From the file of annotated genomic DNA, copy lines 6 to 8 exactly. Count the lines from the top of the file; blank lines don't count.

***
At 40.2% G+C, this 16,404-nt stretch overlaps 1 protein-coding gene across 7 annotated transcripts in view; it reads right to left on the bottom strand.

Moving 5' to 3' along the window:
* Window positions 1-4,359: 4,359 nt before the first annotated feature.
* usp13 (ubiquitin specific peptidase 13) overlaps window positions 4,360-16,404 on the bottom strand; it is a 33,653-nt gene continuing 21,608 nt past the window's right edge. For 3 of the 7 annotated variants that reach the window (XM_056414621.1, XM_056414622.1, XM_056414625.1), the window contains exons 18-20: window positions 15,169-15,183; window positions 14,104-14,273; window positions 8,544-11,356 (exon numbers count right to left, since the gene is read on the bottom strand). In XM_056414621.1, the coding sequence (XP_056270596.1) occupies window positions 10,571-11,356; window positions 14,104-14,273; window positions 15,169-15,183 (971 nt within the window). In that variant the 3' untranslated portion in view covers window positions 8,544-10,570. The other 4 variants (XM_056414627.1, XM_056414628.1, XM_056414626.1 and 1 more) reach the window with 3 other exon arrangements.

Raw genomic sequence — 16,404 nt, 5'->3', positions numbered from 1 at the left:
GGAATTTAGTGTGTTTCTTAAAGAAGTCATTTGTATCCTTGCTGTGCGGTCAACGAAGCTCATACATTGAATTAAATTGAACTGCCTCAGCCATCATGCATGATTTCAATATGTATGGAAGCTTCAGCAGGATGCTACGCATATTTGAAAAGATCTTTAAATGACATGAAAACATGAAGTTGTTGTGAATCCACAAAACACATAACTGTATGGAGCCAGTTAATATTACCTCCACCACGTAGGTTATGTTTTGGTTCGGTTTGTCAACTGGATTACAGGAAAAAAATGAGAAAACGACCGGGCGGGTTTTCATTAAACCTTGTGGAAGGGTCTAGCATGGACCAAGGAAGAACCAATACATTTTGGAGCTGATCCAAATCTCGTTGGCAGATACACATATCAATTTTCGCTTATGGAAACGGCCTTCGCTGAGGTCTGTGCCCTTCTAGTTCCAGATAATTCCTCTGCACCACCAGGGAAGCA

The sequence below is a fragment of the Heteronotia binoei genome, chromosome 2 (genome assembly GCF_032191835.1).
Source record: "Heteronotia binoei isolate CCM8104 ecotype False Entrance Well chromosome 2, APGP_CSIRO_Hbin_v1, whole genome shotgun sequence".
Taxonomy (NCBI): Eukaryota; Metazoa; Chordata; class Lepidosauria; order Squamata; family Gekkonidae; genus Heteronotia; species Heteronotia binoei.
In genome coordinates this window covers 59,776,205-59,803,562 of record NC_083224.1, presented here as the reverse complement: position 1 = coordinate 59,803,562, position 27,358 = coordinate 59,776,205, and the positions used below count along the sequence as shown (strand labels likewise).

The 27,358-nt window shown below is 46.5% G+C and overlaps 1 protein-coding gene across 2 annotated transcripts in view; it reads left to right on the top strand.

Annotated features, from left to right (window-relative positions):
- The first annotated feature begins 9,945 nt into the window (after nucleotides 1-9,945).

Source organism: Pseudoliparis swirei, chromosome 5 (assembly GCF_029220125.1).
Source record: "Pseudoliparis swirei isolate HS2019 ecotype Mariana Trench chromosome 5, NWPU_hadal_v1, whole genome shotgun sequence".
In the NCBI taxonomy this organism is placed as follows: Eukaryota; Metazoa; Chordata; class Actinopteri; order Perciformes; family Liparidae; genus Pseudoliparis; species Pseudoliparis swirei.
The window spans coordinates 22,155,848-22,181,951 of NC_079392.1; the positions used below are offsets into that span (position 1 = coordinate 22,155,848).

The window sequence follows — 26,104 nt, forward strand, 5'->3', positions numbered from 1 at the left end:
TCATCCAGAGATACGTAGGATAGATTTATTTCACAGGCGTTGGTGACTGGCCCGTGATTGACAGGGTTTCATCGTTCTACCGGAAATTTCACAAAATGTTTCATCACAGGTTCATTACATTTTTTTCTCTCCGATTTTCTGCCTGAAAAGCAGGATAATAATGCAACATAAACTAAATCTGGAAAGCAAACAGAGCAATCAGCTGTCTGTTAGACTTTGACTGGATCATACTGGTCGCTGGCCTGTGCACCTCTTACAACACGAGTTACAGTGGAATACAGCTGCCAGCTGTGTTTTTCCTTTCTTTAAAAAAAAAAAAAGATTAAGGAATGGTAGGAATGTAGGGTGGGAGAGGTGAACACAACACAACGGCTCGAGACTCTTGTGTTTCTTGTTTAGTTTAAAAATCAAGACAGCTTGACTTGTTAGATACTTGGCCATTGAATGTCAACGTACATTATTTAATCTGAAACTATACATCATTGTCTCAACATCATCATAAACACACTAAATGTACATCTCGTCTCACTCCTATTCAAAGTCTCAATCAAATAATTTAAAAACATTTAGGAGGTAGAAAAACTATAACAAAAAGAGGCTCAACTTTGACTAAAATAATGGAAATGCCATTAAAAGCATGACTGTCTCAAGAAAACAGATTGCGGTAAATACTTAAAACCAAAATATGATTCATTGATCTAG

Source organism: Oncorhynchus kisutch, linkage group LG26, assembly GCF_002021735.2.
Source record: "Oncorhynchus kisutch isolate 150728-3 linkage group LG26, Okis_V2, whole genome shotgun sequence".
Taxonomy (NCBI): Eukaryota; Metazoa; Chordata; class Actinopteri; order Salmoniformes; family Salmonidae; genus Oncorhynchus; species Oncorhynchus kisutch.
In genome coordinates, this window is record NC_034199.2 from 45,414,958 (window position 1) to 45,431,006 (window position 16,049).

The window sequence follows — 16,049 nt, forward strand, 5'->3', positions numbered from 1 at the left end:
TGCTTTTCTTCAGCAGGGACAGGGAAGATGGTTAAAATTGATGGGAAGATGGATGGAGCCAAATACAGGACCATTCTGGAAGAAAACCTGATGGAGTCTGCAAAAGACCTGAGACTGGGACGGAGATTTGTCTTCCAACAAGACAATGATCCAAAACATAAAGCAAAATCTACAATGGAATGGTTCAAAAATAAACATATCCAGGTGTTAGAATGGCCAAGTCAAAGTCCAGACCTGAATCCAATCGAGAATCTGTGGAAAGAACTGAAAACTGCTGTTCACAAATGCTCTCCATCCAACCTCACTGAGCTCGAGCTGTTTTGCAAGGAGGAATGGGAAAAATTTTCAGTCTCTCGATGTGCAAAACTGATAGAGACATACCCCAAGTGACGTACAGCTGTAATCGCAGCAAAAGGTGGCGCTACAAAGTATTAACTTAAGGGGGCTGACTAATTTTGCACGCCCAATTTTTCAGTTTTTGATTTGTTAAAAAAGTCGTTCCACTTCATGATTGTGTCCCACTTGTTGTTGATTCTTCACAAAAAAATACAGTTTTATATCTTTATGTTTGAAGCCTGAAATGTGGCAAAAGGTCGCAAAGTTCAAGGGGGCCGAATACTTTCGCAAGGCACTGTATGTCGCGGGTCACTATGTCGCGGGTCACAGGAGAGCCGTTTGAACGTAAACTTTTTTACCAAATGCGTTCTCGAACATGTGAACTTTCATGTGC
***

GGAATTTAGTGTGTTTCTTAAAGAAGTCATTTGTATCCTTGCTGTGCGGTCAACGAAGCTCATACATTGAATTAAATTGAACTGCCTCAGCCATCATGCATGATTTCAATATGTATGGAAGCTTCAGCAGGATGCTACGCATATTTGAAAAGATCTTTAAATGACATGAAAACATGAAGTTGTTGTGAATCCACAAAACACATAACTGTATGGAGCCAGTTAATATTACCTCCACCACGTAGGTTATGTTTTGGTTCGGTTTGTCAACTGGATTACAGGAAAAAAATGAGAAAACGACCGGGCGGGTTTTCATTAAACCTTGTGGAAGGGTCTAGCATGGACCAAGGAAGAACCAATACATTTTGGAGCTGATCCAAATCTCGTTGGCAGATACACATATCAATTTTCGCTTATGGAAACGGCCTTCGCTGAGGTCTGTGCCCTTCTAGTTCCAGATAATTCCTCTGCACCACCAGGGAAGCA

The sequence below is a fragment of the Heteronotia binoei genome, chromosome 2 (genome assembly GCF_032191835.1).
Source record: "Heteronotia binoei isolate CCM8104 ecotype False Entrance Well chromosome 2, APGP_CSIRO_Hbin_v1, whole genome shotgun sequence".